Magazine Article | June 22, 2006

Tablet PCs Improve Efficiency At Specialty Healthcare Center

Source: Field Technologies Magazine
Integrated Solutions, July 2006

Ask any physician and they will tell you the success of a medical practice is dependent on creating a highly efficient, consistent, and cost-effective way to evaluate and treat patients. Dr. Scott Boden, professor of orthopedic surgery and director of the Emory Orthopedics & Spine Center, is a case in point. Recently, Boden worked closely with the National Spine Network (NSN), a nonprofit integrated spine registry and clinical trial network, to help develop SpineChart, a software tool that will run on mobile devices. The goal of the new solution is to improve the efficiency of NSN’s patient intake process and support “paperless” clinical trials.  

NSN wanted to find a solution because its previous system required patients to fill out a paper intake form that was 7 to 10 pages long. Once patients were in an exam room, the doctor or physician assistant would take a medical history, perform an exam, and later dictate office visit notes and the patient’s treatment plan using a medical transcription service.

Today, the process is quite different. A new or returning patient checks in at the front desk and is handed a lightweight Fujitsu Stylistic Tablet PC. Using the pen input device, the patient answers simple, multiple-choice questions covering their chief complaint, history of present illness, and medical history. The questions appear on-screen in a large font and pop up one at a time to make the questionnaire less overwhelming. For returning patients, some questions relate to answers given during previous visits. The data is then sent over the clinic’s wireless network to the system’s file server, housed behind the firewall and periodically submitted over the Internet to NSN’s national database. A patient report prints out immediately in the doctor’s work area signaling that the patient is ready to be seen.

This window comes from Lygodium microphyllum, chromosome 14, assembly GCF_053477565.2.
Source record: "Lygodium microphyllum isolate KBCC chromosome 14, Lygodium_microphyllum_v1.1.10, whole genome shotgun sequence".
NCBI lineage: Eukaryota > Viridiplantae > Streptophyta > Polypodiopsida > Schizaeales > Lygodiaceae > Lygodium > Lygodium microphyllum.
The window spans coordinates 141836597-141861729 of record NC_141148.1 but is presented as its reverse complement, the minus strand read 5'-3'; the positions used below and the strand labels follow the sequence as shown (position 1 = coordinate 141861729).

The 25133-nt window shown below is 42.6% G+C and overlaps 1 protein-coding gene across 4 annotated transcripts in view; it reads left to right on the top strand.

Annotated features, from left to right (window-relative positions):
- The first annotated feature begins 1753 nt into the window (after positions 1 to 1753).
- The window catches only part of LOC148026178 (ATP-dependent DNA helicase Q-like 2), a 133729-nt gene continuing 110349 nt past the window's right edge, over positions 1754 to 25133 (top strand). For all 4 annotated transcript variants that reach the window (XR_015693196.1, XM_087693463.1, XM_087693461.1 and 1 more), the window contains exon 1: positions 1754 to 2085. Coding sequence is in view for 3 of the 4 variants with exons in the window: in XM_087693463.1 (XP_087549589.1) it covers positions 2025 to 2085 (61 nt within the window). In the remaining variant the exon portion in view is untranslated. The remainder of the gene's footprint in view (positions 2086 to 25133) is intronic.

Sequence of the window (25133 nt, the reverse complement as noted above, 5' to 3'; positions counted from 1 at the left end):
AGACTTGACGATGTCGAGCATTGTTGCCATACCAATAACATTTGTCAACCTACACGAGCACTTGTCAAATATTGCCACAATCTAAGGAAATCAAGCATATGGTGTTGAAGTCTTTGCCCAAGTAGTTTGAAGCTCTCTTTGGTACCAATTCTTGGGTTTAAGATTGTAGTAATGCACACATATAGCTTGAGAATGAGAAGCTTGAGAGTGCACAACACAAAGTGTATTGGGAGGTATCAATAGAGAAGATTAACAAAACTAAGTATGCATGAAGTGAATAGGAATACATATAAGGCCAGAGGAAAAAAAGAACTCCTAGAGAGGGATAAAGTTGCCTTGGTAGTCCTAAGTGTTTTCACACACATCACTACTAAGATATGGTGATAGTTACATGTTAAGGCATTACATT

Dr. Boden estimates that by eliminating the need for medical transcription, each doctor is saving $15,000 to $30,000 annually. Though time savings are harder for Dr. Boden to quantify, he says he is definitely more efficient now that activities like generating office notes and physician’s referral letters are automated. With additional time to focus on patient care and better information in-hand when entering the exam room, Dr. Boden says patient visits are more productive and in-depth. “As in all businesses, the costs of running a medical practice continue to escalate.  Every physician has to look constantly for opportunities to reduce costs.  If you can find a way to reduce costs while simultaneously improving patient care and providing data on patient outcomes, you have a powerful combination of benefits,” concludes Dr. Boden.